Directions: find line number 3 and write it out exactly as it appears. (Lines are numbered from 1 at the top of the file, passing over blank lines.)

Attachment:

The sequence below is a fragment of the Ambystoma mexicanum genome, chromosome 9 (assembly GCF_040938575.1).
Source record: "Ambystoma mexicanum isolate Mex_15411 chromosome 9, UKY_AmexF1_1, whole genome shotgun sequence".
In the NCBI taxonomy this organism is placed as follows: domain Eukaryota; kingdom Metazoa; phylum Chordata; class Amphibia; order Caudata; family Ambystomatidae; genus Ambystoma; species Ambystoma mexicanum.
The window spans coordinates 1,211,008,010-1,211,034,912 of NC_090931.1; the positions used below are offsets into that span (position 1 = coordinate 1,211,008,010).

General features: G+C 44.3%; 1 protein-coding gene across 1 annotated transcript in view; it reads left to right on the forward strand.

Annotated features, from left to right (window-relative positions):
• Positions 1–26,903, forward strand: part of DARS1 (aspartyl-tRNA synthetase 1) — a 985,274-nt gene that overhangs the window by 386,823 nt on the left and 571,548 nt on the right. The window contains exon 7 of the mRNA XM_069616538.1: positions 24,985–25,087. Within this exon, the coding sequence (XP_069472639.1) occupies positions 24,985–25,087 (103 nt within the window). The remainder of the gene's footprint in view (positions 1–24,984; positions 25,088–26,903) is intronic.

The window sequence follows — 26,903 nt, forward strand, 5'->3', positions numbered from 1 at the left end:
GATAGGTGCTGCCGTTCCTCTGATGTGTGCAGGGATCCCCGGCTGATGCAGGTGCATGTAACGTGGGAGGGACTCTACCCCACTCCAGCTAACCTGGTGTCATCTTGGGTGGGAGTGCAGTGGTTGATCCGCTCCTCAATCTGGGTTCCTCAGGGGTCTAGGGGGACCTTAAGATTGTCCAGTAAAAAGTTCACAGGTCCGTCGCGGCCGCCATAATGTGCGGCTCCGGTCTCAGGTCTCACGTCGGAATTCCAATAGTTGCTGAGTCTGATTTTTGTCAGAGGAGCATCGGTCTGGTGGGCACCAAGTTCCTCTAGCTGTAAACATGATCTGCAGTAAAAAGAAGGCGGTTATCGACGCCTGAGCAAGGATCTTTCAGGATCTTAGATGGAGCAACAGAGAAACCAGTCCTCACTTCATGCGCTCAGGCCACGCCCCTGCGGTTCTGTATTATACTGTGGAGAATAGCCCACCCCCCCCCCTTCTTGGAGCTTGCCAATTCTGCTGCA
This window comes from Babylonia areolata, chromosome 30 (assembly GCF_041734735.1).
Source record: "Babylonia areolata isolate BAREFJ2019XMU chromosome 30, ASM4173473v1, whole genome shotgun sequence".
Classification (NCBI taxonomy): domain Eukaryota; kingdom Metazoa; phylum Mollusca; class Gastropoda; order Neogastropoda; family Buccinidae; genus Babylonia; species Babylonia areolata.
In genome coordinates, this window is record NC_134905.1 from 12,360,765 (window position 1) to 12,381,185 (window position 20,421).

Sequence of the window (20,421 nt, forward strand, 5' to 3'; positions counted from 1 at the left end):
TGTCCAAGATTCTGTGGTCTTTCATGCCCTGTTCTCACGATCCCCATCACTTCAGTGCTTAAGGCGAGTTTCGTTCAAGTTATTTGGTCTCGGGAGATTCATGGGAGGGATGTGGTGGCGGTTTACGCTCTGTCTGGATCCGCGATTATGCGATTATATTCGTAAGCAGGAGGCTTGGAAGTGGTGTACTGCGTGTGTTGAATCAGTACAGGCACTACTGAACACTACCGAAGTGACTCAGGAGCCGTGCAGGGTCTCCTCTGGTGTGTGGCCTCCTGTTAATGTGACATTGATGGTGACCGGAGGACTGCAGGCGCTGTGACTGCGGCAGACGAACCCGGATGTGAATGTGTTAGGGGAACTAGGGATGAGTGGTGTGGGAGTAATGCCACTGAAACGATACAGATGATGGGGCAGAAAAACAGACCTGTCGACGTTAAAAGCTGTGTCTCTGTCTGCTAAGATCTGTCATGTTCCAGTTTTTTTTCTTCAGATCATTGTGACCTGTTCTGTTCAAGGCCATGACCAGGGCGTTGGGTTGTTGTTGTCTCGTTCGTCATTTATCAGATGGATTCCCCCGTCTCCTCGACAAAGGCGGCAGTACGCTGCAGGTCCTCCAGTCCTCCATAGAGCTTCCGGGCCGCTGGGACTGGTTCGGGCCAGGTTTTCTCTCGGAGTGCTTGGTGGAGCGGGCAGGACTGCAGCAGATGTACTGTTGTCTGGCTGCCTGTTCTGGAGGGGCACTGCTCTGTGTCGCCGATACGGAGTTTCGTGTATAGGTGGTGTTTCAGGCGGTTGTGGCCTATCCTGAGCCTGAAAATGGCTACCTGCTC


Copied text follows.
In the NCBI taxonomy this organism is placed as follows: domain Eukaryota; kingdom Metazoa; phylum Chordata; class Amphibia; order Caudata; family Ambystomatidae; genus Ambystoma; species Ambystoma mexicanum.